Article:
Tesla's (NASDAQ:TSLA) first "affordable" model, the Model 3 sedan, is set to begin production next month. Although Tesla hasn't officially unveiled the final production version of its new compact sedan, it has told us quite a bit about the car -- both directly, and indirectly. Here are nine things you might not know about the Tesla Model 3, but should -- especially if you're planning to order one of these American-made premium electric cars.
While we Fools always invest with the long term in mind, we still think it is worthwhile to pay attention to short-term events. After all, stocks can sometimes move erratically based on the news of the day, so we like to keep close tabs on certain companies to ensure that our thesis for owning their shares -- or buying them -- is still intact. So what stocks should be watched like a hawk in the second quarter?
The other shoe has dropped: Under intense pressure from investors, Travis Kalanick stepped down as chief executive of Uber Technologies on Tuesday. Kalanick, Uber's co-founder and principal visionary, had done much to build the company into the most valuable of Silicon Valley's not-yet-public "unicorns." But after months of scandal, Kalanick may have become an obstacle to Uber's efforts to move forward. The New York Times was the first to report the story late on Tuesday night.
Muck Rack makes it simple to find people, tweets, or articles that mention any name, keyword, company, hashtag etc. We've compiled this guide to help you make the most of your search.
Selecting a term
Start searching tweets, articles from media outlets, articles mentioned in tweets, journalists'
names, titles and bios with some suggested searches:
Companies or Topics (e.g. iPhone, Microsoft)
Phrases (e.g. "cloud computing") — use quotes to keep the terms together
Twitter handles (e.g. @username) — returns those who have mentioned or replied to
Names (e.g. "David Pogue")
Hashtags (e.g. #sxsw, #london2012)
Bio details (e.g. vegan, Olympics, father)
Muck Rack's Advanced Search allows for many boolean operators.
Find results that mention multiple specified terms, use AND or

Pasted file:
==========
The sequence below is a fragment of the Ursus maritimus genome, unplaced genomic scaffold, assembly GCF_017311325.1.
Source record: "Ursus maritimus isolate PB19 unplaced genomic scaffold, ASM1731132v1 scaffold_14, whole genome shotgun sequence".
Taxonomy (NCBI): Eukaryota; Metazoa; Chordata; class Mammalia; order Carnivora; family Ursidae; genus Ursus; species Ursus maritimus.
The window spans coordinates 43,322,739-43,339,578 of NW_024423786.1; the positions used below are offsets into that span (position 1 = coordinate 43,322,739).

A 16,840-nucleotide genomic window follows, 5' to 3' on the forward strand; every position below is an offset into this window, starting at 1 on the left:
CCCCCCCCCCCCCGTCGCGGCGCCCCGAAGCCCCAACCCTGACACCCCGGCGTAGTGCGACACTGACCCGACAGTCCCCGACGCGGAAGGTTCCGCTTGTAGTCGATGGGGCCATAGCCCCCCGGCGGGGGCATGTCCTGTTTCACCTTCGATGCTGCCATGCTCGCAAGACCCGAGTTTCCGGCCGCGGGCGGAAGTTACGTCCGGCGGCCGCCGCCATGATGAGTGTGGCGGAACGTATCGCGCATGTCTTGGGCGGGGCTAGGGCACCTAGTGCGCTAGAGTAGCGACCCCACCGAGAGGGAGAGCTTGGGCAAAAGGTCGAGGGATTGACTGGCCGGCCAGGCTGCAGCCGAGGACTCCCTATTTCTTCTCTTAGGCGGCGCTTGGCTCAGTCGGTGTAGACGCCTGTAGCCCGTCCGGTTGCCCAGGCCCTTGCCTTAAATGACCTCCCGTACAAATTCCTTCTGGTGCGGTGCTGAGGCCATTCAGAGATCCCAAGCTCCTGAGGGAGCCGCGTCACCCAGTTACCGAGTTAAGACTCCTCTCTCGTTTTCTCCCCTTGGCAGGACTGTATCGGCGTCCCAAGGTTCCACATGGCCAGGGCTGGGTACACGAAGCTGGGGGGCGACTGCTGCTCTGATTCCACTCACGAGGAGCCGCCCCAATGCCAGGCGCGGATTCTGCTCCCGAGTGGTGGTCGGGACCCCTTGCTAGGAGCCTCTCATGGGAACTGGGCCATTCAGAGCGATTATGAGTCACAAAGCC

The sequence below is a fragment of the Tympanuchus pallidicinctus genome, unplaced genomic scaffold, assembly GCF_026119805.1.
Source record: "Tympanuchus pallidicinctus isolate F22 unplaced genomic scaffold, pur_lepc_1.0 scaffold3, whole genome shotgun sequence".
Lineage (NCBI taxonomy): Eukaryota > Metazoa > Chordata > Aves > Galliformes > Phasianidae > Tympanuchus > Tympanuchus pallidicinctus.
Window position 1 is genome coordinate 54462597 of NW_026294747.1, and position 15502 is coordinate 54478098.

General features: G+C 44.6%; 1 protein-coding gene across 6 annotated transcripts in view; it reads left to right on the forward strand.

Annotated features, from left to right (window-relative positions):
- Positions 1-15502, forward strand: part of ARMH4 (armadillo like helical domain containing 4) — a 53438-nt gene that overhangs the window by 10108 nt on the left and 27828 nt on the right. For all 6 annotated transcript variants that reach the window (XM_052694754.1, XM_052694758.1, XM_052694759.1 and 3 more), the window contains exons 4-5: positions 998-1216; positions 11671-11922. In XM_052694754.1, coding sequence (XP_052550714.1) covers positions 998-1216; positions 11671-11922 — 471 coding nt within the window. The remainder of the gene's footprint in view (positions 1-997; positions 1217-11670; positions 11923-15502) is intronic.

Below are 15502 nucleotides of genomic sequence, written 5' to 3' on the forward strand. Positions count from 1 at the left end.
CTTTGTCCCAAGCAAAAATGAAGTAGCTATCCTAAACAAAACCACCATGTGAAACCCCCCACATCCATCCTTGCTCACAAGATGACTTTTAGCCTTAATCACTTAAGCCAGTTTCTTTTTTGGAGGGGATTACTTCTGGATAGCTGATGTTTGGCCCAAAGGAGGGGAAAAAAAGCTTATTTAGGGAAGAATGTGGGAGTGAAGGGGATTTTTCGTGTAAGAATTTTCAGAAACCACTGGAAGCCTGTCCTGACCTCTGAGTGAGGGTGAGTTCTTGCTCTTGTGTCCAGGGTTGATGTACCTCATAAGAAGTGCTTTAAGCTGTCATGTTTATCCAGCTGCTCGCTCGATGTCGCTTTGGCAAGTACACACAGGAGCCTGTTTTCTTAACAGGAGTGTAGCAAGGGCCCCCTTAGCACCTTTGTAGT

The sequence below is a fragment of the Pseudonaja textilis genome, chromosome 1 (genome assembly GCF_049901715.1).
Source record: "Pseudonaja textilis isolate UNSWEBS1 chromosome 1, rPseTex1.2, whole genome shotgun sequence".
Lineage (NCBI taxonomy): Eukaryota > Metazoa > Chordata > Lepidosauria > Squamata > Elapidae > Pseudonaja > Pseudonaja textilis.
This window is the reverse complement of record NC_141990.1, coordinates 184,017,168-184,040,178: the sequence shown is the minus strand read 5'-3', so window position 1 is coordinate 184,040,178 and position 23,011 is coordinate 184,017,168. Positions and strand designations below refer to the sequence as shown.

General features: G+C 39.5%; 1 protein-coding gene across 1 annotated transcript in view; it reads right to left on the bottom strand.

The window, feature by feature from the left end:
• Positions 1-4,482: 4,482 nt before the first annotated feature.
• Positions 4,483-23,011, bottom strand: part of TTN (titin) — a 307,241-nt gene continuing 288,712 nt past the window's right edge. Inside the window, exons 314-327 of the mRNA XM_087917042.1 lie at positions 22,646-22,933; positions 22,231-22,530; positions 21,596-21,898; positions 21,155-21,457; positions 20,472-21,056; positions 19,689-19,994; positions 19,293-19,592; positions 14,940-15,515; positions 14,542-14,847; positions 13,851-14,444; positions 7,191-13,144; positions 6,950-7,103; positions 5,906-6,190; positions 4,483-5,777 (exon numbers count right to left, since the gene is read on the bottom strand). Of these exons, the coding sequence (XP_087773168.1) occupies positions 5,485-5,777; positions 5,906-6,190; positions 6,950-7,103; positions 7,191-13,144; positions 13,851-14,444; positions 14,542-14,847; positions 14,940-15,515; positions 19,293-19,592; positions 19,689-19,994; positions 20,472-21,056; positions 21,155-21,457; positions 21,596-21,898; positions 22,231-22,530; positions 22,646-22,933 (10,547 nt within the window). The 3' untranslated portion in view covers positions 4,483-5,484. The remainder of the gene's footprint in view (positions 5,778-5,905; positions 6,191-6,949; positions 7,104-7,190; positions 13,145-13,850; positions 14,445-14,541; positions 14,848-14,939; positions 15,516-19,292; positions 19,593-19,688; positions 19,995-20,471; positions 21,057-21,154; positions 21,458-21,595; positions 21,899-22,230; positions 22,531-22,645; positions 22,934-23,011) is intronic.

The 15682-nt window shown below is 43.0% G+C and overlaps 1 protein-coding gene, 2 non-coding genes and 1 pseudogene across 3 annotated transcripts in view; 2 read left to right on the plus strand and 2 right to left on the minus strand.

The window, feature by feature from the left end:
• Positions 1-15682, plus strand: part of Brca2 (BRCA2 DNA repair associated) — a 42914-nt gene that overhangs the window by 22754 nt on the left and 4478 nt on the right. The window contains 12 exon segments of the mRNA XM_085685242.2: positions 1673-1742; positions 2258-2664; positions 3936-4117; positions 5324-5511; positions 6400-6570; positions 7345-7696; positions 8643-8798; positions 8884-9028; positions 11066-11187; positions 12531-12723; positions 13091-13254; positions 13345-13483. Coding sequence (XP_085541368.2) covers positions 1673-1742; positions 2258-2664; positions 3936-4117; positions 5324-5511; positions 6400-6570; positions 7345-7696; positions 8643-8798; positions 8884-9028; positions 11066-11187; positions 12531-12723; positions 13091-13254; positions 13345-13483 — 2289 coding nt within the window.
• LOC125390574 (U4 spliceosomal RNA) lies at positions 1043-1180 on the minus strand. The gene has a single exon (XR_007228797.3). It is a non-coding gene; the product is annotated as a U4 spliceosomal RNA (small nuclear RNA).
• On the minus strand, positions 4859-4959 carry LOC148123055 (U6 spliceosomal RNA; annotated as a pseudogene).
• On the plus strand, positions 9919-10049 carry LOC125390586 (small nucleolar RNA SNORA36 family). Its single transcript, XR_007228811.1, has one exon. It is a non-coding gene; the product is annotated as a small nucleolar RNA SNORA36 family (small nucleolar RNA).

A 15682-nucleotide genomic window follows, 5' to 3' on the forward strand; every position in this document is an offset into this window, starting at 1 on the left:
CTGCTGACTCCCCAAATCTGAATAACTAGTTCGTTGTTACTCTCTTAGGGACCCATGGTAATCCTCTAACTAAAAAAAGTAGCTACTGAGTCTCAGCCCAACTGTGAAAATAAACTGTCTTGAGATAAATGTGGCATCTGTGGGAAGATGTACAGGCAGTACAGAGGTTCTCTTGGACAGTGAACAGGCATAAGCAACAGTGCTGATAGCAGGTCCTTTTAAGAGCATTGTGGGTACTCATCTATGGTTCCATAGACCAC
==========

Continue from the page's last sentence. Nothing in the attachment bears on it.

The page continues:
+. For example, ensure each result contains both Elon Musk and Mark Zuckerberg by
searching Obama AND Romney or Obama + Romney.
Use the operators OR or , to broaden your search when you'd like either of
multiple terms to appear in results. (This is the default behavior of our search when no operators
are used.) For example, search for democrat OR republican to find results that refer to
Democrats and/or Republicans.
Use NOT or - to subtract results from your search. For
example, searching Disney will yield results about the Walt Disney Company as well as Walt Disney
World Resort. To exclude mentions of Disney World, search for Disney -World or Disney
When using one of these operators with a phrase, enclose it in quotation marks. For example, you can
find results about smartphones excluding Apple's iPhone 4S by searching smartphone -"iPhone
Exact case matching or punctuation
If you're searching for a brand name or keyword that relies on specific punctuation marks or capitalization, you can
find results that match your exact query by adding matchcase: before the keyword you're searching for, like matchcase:E*TRADE .
Use parentheses to separate multiple
boolean phrases. For example, to find journalists talking about having fun in Disney World or
Disneyland, search for ("disney world" OR disneyland) AND fun.
An asterisk can be used to search for any variation of a root word truncated by the asterisk. For example, searching for admin* will return results for administrator, administration, administer, administered, etc.
A near operator is an AND operator where you can control the distance between the words. You can vary the distance the near operation uses by adding a forward slash and number (between 0-99) such as strawberries NEAR/10 "whipped cream", which means the strawberries must exist within 10 words of "whipped cream".